Review: Eliza and Her Monsters

Eliza and Her Monsters by Francesca Zappia
Release Date: May 30, 2017
Genres: YA contemporary
Rating: 🌟 🌟 🌟 🌟

Her story is a phenomenon. Her life is a disaster.

In the real world, Eliza Mirk is shy, weird, and friendless. Online, she’s LadyConstellation, the anonymous creator of the wildly popular webcomic Monstrous Sea. Eliza can’t imagine enjoying the real world as much as she loves the online one, and she has no desire to try.

Then Wallace Warland, Monstrous Sea’s biggest fanfiction writer, transfers to her school. Wallace thinks Eliza is just another fan, and as he draws her out of her shell, she begins to wonder if a life offline might be worthwhile.

But when Eliza’s secret is accidentally shared with the world, everything she’s built—her story, her relationship with Wallace, and even her sanity—begins to fall apart.

“Broken people don’t hide from their monsters. Broken people let themselves be eaten.”

  • I read this in one sitting, and it was so good. Just quickly what I liked about it:
  • Eliza, our MC, was just someone you could support. She had her flaws, but at the end of the day you couldn’t help but root for her. It’s easy to judge her mistakes while reading this, but she had her reasons. Her passion for what she does though is pretty remarkable.
  • The romance was adorable af and so was Wallace. I really loved how their relationship developed. They never pressured each other to do something they were uncomfortable with. Their relationship wasn’t perfect at all, especially at the end. They both make their fair share of mistakes, but they’re teenagers. Who here hasn’t made their share of mistakes?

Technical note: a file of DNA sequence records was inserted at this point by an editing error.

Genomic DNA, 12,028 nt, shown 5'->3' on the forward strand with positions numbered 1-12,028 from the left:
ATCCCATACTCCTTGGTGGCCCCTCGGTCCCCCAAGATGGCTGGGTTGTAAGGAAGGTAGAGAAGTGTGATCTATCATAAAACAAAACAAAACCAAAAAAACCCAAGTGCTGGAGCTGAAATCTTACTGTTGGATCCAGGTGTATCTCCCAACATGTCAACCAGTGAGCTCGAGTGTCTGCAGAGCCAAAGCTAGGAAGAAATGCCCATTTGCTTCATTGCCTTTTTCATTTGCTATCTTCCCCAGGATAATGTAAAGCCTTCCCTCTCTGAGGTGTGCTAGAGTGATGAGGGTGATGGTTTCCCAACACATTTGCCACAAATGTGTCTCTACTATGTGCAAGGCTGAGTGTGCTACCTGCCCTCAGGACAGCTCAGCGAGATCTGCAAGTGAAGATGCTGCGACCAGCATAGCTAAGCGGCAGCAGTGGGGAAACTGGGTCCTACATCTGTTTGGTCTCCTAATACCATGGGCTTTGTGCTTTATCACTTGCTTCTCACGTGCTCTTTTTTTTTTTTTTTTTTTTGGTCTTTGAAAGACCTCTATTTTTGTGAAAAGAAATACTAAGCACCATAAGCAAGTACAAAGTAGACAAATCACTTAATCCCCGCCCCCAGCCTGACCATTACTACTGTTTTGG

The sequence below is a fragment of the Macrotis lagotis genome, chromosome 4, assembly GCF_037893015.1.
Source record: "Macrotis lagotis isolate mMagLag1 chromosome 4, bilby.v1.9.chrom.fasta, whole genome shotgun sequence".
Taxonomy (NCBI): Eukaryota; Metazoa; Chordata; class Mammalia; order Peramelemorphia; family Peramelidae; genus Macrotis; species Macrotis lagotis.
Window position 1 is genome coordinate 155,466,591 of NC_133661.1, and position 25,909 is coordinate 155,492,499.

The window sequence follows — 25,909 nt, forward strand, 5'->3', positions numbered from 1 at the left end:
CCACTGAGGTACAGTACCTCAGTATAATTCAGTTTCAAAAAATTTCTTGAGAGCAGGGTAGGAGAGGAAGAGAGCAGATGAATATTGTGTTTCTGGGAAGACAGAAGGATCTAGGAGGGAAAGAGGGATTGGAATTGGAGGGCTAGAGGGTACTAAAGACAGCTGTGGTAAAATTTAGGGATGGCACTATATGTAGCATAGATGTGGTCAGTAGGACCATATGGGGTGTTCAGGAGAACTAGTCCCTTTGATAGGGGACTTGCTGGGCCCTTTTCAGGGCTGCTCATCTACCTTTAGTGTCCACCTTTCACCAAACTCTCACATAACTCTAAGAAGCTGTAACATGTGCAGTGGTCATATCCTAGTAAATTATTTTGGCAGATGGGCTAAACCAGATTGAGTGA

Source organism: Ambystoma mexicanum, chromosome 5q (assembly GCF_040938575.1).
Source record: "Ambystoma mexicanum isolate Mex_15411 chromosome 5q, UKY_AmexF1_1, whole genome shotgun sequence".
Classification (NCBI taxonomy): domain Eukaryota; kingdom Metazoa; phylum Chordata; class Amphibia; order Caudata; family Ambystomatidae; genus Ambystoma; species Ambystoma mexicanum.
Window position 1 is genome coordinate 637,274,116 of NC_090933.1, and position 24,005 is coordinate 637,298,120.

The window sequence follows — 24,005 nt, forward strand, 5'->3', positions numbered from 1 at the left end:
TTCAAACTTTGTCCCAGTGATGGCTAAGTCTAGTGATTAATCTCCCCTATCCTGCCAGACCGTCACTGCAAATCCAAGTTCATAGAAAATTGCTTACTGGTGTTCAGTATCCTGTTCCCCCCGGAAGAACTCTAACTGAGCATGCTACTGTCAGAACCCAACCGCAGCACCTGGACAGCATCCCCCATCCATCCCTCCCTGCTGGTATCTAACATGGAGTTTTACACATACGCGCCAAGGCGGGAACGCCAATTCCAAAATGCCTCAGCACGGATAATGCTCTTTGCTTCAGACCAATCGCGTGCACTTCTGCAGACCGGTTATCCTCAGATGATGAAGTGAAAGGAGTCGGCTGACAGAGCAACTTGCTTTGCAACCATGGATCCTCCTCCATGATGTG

• This book showed exactly how easily teenagers are dismissed as being dramatic or childish by adults.
  • I liked that it had pages from Eliza’s webcomic. The illustrations were beautiful!
  • I loved how this validated online friendships. As someone who’s been told that those don’t really count, I’m glad this type of friendship was shown in such a positive light.
  • I thought this was going to be more lighthearted than it was, but I liked how mental illness and social anxiety were portrayed (what we saw of it anyway. I do wish it was expanded on a bit more.
  • The plot wasn’t super original, but the characters more than make up for it. Introverts like me will be able to relate to at least one character.

“She drew so many monsters that she became a monster herself.”

four stars

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